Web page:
Scott G Winterton, Deseret News
In 2013, a record 8,007 students celebrated their graduation from the University of Utah. Brooks Conway, a freshman from Pleasant Grove, Utah, and the first in her family to go to college, hopes to be among another class of graduates in 2017.
Delivering an affordable, high-quality education is central to the U.’s mission. But we want to do more. We want to attract motivated, talented students regardless of economic status, and we want to help all students succeed by completing their degrees sooner. The cornerstone of our effort is increased scholarship support, targeted strategically to students with significant financial need, high-achieving students and students nearing degree completion.
An award established by the U.’s National Advisory Council is one example, and Brooks Conway is one of the first students to receive it. The scholarship provides $3,000 a year for eight semesters or until graduation, whichever comes first. Brooks’ parents didn’t go to college, and both of her siblings dropped out of high school. She says seeing the struggles they have had to face makes her want to become better for them. When she received the scholarship, she was delighted to cancel the loans she had reluctantly secured.
Financial support is vital, but so is personal support. To help students stay on course to graduate, the U. has expanded peer-to-peer mentoring programs, increased high-impact experiences like research with faculty and is using technology to reduce scheduling bottlenecks for key courses.
The U.’s six-year graduation rate is 60 percent. By eight years, 71 percent have graduated, but those two years cost more money, and more importantly, they delay full integration into the workforce.
A study from the U.S. Census Bureau reports that people with college degrees earn an estimated $1 million more over their lifetimes than peers without. More than the monetary advantages a degree confers, however, these graduates become the leaders, innovators and problem solvers who can address the future challenges facing us all. With a rapidly growing technology sector, companies that operate in the global marketplace and assets that attract creative talent worldwide, Utah’s vibrant economy demands a well-educated citizenry.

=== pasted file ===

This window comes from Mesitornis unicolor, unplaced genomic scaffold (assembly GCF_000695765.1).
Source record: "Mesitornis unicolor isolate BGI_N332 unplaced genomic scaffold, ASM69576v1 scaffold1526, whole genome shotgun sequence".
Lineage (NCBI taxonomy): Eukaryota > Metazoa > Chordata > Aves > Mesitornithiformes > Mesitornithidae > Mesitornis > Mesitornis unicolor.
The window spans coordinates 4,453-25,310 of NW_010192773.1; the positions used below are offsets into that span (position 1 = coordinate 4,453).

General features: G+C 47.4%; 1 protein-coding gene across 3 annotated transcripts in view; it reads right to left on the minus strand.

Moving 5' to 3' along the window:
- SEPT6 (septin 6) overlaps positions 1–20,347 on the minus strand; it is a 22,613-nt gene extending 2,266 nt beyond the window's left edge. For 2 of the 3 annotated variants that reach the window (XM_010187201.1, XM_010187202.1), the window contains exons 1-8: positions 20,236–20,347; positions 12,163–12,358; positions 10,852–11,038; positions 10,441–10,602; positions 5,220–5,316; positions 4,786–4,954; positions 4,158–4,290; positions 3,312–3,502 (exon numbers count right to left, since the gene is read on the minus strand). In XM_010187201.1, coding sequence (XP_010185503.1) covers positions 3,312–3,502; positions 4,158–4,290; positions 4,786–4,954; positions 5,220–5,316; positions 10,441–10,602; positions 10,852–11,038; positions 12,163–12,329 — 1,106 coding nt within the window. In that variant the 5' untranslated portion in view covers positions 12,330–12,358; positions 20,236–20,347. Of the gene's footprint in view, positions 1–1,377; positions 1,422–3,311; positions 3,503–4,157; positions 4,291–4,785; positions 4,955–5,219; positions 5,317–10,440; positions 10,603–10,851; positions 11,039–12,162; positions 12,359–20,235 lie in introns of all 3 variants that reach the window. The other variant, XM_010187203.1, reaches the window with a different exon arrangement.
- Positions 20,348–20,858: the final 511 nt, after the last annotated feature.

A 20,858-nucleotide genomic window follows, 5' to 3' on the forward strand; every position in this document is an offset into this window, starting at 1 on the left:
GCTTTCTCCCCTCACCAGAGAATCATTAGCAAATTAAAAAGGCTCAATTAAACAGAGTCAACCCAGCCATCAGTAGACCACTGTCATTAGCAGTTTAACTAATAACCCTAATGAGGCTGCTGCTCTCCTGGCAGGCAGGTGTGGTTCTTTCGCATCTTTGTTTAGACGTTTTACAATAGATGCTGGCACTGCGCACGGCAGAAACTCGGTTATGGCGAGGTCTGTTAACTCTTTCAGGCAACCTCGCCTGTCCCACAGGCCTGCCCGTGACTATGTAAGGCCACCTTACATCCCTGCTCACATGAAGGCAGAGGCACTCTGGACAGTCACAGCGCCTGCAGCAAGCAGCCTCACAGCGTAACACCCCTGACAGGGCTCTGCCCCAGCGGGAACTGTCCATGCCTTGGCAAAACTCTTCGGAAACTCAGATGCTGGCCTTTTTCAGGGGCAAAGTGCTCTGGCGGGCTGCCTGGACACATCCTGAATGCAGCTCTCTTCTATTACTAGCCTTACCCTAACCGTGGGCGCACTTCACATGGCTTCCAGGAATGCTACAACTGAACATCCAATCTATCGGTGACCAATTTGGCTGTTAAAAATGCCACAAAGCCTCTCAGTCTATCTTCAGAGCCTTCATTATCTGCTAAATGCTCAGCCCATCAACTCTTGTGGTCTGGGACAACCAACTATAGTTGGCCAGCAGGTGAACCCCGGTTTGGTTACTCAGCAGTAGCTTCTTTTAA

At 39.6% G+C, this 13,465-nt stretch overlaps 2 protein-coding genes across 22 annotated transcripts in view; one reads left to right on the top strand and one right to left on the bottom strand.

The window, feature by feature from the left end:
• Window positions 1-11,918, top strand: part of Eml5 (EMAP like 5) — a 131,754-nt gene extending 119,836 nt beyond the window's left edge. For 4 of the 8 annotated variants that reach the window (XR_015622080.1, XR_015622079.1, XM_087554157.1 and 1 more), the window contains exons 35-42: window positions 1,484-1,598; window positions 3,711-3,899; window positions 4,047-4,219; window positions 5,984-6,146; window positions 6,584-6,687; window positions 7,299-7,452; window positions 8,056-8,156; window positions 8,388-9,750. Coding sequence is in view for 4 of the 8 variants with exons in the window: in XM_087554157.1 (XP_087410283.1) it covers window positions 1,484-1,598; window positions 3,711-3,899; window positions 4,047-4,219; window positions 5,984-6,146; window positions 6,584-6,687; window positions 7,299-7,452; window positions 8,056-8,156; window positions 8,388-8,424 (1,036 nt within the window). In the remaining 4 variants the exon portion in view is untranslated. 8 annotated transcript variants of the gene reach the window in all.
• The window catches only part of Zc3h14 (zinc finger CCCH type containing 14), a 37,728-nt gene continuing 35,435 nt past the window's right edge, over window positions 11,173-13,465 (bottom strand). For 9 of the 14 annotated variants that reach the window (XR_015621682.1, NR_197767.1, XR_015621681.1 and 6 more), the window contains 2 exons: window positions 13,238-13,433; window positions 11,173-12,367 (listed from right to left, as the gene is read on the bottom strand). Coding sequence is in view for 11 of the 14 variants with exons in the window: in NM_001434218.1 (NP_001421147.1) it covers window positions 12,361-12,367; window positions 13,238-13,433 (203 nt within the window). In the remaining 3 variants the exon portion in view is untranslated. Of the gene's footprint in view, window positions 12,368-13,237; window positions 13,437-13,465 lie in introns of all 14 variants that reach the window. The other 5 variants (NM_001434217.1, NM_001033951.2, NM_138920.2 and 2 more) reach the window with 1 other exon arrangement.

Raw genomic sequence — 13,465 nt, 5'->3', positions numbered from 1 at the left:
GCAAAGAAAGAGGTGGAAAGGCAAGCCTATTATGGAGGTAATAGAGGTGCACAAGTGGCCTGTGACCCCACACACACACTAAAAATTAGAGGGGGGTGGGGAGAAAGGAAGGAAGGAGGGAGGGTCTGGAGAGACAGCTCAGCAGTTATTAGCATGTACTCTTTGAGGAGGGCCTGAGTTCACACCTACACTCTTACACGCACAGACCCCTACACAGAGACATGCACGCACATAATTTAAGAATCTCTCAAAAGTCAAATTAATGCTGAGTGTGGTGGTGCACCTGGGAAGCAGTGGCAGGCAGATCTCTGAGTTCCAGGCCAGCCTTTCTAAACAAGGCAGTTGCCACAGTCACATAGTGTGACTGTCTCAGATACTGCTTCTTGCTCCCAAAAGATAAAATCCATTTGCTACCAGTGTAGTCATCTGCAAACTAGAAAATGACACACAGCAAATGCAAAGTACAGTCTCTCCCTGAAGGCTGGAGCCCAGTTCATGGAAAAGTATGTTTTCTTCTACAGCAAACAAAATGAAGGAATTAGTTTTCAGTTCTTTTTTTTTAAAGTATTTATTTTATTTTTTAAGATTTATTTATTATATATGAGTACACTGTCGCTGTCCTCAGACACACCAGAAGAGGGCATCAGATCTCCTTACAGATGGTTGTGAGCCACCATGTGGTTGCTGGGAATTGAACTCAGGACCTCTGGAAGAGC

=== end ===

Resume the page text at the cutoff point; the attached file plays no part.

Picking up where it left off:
Clearly, investments in higher education are central to the long-term vitality of Utah’s knowledge economy, especially now as we strive to serve more students, to ensure quality education and to guarantee that students complete their degrees.
Financial support for higher education, together with a commitment to efficiency within the institution, maintains affordability, enables innovative programs that enhance student success and promotes recruitment and retention of world-class faculty members who are the backbone of our university.
As Utah’s flagship institution, we recognize our responsibility to prepare leaders and citizens. Our focus on student success to graduation is keen, and accountability for our performance is appropriately high. We are grateful for the support of our Legislature as well as the private and corporate partners instrumental in scholarship assistance.
We ask them and all of Utah — whether advocates for the public support that maintains affordability or private investors who make the dream of higher education a reality — to join us as partners in the vision of increasing college completion for our talented youth. The stakes could not be higher for Utah’s long-term vitality or for trail-blazing students like Brooks, who knows no matter what the obstacles, college is attainable.
David W. Pershing is president of the University of Utah.
- My view: New labor rule may harm Utah's...
- Letter: Constitutional republic
- Letter: Public lands
- In our opinion: Troops in Syria makes sense
- Kathleen Parker: Karma tastes rich in new,...
- Dan Liljenquist: Confronting Saudi Arabia's...
- My view: Will we take the opportunity to wipe...
- Jay Evensen: Utah's homeless problem still rages